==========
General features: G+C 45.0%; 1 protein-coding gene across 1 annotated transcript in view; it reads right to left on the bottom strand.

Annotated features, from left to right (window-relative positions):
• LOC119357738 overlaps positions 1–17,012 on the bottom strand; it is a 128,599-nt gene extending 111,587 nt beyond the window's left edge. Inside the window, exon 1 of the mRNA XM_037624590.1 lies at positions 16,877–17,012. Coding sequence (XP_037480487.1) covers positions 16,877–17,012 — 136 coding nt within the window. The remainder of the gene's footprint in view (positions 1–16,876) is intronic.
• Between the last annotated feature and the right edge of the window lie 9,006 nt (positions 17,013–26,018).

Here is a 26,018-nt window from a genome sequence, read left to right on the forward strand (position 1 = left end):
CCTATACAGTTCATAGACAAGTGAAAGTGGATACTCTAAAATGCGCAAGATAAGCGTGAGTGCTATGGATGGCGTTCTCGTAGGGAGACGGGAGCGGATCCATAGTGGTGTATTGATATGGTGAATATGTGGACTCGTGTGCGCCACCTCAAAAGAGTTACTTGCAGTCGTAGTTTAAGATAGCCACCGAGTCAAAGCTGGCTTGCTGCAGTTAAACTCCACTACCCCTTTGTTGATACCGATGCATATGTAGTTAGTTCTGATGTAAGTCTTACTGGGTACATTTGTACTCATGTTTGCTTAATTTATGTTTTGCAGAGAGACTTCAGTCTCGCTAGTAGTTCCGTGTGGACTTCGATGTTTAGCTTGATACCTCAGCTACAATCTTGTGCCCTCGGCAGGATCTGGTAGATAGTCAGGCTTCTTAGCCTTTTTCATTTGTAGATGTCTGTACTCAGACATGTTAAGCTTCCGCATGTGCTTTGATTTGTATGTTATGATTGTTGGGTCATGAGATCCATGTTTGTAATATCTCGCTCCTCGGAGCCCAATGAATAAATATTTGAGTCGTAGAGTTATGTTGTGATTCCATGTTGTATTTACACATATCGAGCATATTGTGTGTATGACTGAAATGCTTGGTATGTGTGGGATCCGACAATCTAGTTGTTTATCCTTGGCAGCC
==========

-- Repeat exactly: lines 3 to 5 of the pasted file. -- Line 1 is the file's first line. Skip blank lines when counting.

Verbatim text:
• LOC119357738 overlaps positions 1–17,012 on the bottom strand; it is a 128,599-nt gene extending 111,587 nt beyond the window's left edge. Inside the window, exon 1 of the mRNA XM_037624590.1 lies at positions 16,877–17,012. Coding sequence (XP_037480487.1) covers positions 16,877–17,012 — 136 coding nt within the window. The remainder of the gene's footprint in view (positions 1–16,876) is intronic.
• Between the last annotated feature and the right edge of the window lie 9,006 nt (positions 17,013–26,018).

Here is a 26,018-nt window from a genome sequence, read left to right on the forward strand (position 1 = left end):